Am I Playing Loud Enough?

Well, I have another post for you today off of the back of a couple of folks emailing me with similar questions, so I thought I’d share the responses. Thank you for your questions and emails, by the way – keep them coming!

So, a couple of folks have emailed me recently* concerned that their playing volume is not sufficient enough.

I can understand that this may be a concern if you’re playing just for yourself a lot, and with little feedback perhaps from a teacher or an audience of some description.

We all know that compared with some of our electrified siblings or bowed string cousins we’re a lot quieter, with notes generally decaying a lot quicker. If playing in ensemble with other instruments, then yes, we want to make sure we’re playing out and in balance with other, potentially “louder” instruments.

Other than that, I’d say don’t concern yourself overly with volume in an of itself. Volume, or dynamics, when playing guitar (or any other instrument for that matter) is all relative really. Its a case of making sure your fortes and fortissimos are somewhat louder than your pianos and pianissimos. Those will vary from piece to piece, with differing styles, genres and eras of music and even within a piece too.

Soundhole B&W

Dynamics, and the volumes at which you’re playing, are much more relative rather than absolute. So concern yourself with the variation in your dynamic range rather than loudness per se. We should always aim to play at a suitable dynamic, with dynamic range, sympathetic to the music we’re playing at the time.
Concern yourself with your level of projection and communication. One can play the softest of pianissimos and still project that sound to your audience and be heard crystal clear. And there are always adjustments in projection and general dynamic level to be made depending on the room or environment in which you’re playing.

If you’re not working with a teacher (or even if you are), I suggest playing for others and experimenting, asking them how you sound, how the dynamics come across.

Think about what you’re producing, how you want the music to “speak” to your audience, and – of course – the quality of the sound you’re making.

Keep tuned in to what you’re playing and the rest will fall into place.

* Thank you – you know who you are!

The Benefits of Playing In Ensemble for Classical Guitarists

The classical guitar tends to be rather a solo instrument with seemingly fewer opportunities for group playing than our orchestral or band-focussed buddies.  Well, perhaps, but only to a degree I think (depending on where you live I suppose). Where there are two or more guitarists, or yourself and another musician there lies an opportunity to play together, learn from and experience a new form of playing and of course have fun.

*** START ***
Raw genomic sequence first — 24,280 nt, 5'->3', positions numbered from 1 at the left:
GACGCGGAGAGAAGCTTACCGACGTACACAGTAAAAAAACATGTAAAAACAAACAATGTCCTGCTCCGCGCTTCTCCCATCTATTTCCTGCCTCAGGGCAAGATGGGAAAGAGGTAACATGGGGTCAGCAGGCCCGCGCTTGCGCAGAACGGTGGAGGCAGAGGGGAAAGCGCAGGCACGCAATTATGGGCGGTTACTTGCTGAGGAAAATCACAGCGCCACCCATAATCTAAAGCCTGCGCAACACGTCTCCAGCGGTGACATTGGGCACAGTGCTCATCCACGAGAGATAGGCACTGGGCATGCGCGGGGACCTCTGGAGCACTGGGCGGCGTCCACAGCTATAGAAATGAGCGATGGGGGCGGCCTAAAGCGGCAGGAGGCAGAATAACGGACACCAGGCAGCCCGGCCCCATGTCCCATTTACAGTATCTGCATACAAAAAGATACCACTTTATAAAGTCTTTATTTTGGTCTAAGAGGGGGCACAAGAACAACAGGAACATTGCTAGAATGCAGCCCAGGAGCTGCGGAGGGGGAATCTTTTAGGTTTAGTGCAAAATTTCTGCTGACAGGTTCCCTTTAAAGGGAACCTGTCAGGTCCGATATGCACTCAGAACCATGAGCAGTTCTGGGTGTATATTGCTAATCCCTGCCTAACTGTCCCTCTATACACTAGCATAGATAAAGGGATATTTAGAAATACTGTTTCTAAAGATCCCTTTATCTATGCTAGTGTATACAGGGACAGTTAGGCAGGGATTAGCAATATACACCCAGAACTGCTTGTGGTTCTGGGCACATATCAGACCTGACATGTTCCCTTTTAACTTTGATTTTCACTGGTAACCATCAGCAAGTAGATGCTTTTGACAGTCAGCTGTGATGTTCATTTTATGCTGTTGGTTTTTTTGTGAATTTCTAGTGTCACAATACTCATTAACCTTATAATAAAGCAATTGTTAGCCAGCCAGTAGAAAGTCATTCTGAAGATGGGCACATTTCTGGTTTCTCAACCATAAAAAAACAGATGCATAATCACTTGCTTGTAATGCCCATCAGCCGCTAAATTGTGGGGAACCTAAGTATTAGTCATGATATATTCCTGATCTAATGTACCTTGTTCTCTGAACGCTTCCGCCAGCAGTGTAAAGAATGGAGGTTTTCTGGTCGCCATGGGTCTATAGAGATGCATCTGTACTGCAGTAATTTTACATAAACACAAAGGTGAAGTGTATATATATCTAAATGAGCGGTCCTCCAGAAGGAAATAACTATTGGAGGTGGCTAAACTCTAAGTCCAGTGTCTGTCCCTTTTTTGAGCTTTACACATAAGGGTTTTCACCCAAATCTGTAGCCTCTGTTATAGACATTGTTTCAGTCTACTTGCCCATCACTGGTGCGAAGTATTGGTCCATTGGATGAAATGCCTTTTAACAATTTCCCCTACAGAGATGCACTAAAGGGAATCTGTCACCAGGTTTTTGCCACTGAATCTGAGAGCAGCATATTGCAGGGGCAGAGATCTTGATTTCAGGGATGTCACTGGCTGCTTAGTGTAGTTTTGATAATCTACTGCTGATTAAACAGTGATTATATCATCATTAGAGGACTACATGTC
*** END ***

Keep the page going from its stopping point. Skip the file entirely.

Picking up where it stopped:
I was reminded this weekend by the first rehearsal of the season for the CGSV Classical Guitar Orchestra that by playing music with others is a wonderful experience. And playing with other musicians, be they at a similar level or a peg or two above or below you in their technical development can really present some excellent developmental opportunities.


Playing with others, be it in a duo, trio, ensemble or orchestra, can deliver a umber of benefits to a guitarist. These include:

  • Encouraging you to listen to how others play and exposing you to different sounds and approaches.
  • Encouraging you to listen harder to your own sound.
  • And in combination of the first two dot points, encouraging you to listen to how your sound blends with others in terms of quality, tone colour, volume and dynamics
  • Encouraging you to listen and “feel” the music in synchronisation with others. That pause, that placement, the movement of a line. Of course the conductor helps in this regard, but there are somethings which are definitely “felt” and playing with others helps exercise this.
  • Getting you to look up from your score and watch someone else for cues, timing and pulse.
  • Picking up a pulse and taking it on (whilst watching the conductor of course) and exercising keeping a steady and even pulse, resisting the urge to push on or pull things back.
  • Pushing you a little beyond your comfort zone in playing stuff you wouldn’t otherwise play on your own
  • Improving your sight-reading and fretboard geography
  • Increasing your musical understanding and appreciation of working with others to achieve a musical outcome.
  • And, one of the most important of all, having a lot of fun!!

So, its well worth seeing if there’s an ensemble in your area (just classical guitar or mixed) or playing some duets or trios with another classical guitar (or other instrumentalist) friend. Playing classical guitar is good fun, but it’s even better when shared with others, in my opinion.

Want To Hear Amazing Original Musical Talent? Check This Out….

I saw a great video and read an equally great article this week that I thought I’d share with you, dear readers. I thought I’d share with you in the name of sharing fantastic new music by a fantastic artist playing an instrument no doubt related to our beloved classical guitar.